Vietnamese businesses will have the opportunity to penetrate into potential markets and access new sources of high technology and machinery, thereby forming a new value chain. However, they will also have to cope with huge competitive pressure.
The EVFTA is considered to be a new-generation free trade agreement (FTA), in which the IP regulations will have direct impacts on Vietnam’s law institution and enforcement. As Europe is a region exporting IP products, it requires the increased protection of IP rights and also has special protection regimes for geographical indications. In contrast, Vietnam currently possesses only a small number of IP products compared to its European partners, so there needs to be space for businesses, organisations and individuals to access IP products at the lowest costs in service of socio-economic development.
Director of the Ministry of Industry and Trade’s Multilateral Trade Policy Department Luong Hoang Thai said that from the moment the EVFTA comes into effect, Vietnam commits to join the agreement on copyright and the World Intellectual Property Organisation (WIPO) Performances and Phonograms Treaty within three years, with a protection term of at least 50 years. In addition, the country will establish a public electronic database about trademark registration records and permit the revocation of registered trademarks which have been unused for at least five years, alongside acceding to the Hague Agreement on the international registration of industrial designs within two years from the EVFTA taking effect and protecting industrial designs for at least 15 years.
Vietnam has committed to protect over 169 European geographical indications with a high level of protection, mainly wine and food. In contrast, the European side has also committed to protect 39 geographical indications of Vietnam related to famous agricultural and food products with high export potential, such as Moc Chau tea and Buon Ma Thuot coffee. This will create conditions for a number of typical Vietnamese products to build and assert their brands in the European market.
However, commitments on IP also bring certain challenges to Vietnamese organisations and individuals as the fight against IP rights infringement will be stricter, which may burden enterprises with the control procedures, especially if they are involved in disputes and litigation. According to Deputy Director of the Ministry of Science and Technology’s IP Department Le Ngoc Lam, the high level of protection will lead to more limited access to protected intellectual products. The strict protection regime also raises the prices on products and technology, affecting the competitiveness of enterprises. In addition, with strict enforcement mechanisms, enterprises will be burdened with the control procedures unless they are aware of their rights and obligations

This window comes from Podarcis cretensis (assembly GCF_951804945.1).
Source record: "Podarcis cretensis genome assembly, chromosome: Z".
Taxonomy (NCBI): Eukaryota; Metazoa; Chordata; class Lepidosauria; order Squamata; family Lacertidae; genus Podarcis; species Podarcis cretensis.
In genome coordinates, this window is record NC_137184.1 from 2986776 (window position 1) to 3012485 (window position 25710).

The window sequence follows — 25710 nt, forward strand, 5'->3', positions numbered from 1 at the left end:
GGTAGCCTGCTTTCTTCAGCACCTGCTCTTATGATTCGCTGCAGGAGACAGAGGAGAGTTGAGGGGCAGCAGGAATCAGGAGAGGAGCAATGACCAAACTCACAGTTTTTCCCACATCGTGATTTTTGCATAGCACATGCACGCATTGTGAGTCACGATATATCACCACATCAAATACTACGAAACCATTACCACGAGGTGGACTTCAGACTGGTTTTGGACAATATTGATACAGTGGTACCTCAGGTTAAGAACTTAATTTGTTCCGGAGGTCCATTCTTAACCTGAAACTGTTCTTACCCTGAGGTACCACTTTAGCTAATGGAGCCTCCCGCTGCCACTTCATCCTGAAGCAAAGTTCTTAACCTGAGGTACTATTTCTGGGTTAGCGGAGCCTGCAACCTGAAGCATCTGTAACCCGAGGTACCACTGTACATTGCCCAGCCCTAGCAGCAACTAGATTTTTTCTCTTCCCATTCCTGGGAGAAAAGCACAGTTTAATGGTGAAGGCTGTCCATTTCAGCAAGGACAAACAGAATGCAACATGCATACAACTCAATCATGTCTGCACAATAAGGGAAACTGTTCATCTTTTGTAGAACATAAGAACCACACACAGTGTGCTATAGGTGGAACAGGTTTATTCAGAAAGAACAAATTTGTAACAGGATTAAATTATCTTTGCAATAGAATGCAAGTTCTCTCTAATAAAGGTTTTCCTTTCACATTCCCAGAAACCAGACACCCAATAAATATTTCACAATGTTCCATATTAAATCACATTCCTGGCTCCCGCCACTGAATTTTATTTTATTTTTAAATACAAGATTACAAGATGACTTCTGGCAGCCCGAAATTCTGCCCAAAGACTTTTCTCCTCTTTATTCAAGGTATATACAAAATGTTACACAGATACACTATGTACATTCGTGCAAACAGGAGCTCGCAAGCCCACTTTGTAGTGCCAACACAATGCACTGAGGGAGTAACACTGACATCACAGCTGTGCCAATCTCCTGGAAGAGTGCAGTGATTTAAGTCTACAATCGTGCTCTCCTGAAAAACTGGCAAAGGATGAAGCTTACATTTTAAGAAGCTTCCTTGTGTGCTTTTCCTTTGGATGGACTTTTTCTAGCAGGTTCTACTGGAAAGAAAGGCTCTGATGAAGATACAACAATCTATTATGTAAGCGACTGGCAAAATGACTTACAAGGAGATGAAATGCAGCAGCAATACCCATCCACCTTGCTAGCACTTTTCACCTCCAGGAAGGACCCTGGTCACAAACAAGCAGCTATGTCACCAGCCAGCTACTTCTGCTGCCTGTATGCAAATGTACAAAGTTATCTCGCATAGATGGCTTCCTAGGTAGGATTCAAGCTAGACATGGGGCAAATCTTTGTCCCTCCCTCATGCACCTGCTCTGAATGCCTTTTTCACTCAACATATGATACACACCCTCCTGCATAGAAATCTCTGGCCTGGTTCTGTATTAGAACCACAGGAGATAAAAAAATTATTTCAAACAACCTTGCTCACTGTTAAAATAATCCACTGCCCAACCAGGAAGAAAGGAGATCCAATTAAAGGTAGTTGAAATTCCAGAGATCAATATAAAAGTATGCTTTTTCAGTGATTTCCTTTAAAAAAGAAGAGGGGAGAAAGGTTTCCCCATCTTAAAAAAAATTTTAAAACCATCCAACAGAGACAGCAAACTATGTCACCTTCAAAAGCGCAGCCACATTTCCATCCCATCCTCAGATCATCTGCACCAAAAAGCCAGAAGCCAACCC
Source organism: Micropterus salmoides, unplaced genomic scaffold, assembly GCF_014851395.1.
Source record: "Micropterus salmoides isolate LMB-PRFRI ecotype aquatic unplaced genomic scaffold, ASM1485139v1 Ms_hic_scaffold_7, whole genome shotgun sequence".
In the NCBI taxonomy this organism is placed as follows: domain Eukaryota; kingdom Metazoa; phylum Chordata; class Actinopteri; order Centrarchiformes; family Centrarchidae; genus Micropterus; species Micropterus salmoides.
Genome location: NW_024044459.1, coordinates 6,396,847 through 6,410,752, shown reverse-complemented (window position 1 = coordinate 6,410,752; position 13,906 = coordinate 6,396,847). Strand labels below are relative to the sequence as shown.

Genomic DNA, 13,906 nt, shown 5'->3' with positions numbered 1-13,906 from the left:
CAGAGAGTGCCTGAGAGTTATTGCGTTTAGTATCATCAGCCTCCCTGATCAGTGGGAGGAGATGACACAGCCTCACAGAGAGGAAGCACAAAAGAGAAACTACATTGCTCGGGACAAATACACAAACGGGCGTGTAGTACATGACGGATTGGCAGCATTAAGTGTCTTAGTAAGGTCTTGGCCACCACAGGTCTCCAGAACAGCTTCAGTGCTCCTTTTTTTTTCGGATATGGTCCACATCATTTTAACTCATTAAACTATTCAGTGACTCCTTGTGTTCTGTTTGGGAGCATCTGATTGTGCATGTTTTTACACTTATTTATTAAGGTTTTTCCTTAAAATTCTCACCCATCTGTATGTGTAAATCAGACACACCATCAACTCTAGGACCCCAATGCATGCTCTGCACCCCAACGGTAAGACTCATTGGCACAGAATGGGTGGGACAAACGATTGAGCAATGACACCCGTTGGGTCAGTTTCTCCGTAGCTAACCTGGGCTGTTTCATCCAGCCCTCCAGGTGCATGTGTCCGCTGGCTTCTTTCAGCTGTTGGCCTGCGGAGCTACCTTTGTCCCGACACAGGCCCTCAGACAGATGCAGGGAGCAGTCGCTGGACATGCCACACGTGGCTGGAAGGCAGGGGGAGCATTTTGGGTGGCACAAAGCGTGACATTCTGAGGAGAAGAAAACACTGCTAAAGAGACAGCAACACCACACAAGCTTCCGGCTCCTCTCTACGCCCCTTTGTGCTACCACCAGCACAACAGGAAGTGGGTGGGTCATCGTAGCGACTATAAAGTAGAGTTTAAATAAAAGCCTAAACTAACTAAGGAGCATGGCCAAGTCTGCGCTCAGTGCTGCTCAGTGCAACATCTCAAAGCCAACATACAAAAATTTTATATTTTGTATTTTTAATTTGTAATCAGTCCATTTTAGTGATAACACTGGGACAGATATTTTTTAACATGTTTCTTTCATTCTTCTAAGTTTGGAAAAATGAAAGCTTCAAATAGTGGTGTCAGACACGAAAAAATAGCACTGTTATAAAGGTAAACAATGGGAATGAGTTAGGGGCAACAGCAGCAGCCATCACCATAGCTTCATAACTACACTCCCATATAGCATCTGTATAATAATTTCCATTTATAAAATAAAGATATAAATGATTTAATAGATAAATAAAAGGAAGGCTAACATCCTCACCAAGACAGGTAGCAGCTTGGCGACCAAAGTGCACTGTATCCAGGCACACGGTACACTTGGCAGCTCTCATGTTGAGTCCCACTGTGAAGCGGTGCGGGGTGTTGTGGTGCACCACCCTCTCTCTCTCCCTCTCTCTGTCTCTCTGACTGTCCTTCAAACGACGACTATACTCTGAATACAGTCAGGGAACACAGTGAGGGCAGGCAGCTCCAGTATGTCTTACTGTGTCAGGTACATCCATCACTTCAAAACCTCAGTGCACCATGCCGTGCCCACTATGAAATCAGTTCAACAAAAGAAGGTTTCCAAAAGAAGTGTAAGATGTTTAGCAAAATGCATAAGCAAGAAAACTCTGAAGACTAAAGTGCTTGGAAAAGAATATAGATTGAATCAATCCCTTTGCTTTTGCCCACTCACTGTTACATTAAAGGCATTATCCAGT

According to the MST, specific commitments on the level of protection and enforcement of intellectual property rights in the EVFTA aim to ensure the two sides’ businesses enjoy the highest protection. This will help facilitate their investment and business activities, thus creating a driving force to boost the transfer of high technology in agriculture and the agro-product processing and production industry, as well as in renewable energy technology, pharmaceuticals and machinery, from Europe into Vietnam.
MST Minister Chu Ngoc Anh said that in the time ahead, when the IP-related commitments in the EVFTA have come into effect, the implementation of obligations will enable businesses to establish and protect the outcomes of their investments in creative activities. This will have many positive effects on Vietnam’s foreign investment attraction and trade. In addition, under the drastic direction of the Government, the business environment is improving, with foreign partners’ increasing trust in the protection of intellectual assets in Vietnam, allowing the country to attract high-quality FDI capital sources with advanced technology. This is a very good chance for Vietnamese firms to receive the transfer of advanced technologies from Europe, thereby contributing to enhancing the productivity, quality and competitiveness of each business. In addition, the EVFTA will open up numerous opportunities to access the markets of European countries. However, in order to exploit such a large market, enterprises should master and meet the EU’s regulations on IP rights protection, exploitation and enforcement, as well as the bloc’s regulations on technical barriers in trade. This requires Vietnamese businesses to focus on increasing their awareness of the field of IP, while constantly innovating and improving internal technology capacity and their ability to absorb new and advanced technologies to improve quality of their products.
On August 22, 2019, the Prime Minister approved the IP Strategy until 2030, which suggests many solutions towards bringing Vietnam into the group of ASEAN-leading countries in terms of IP rights creation, protection and exploitation by 2030. All will work to create conditions for new businesses to stand firm when stepping out into the world and joining the global common “game”.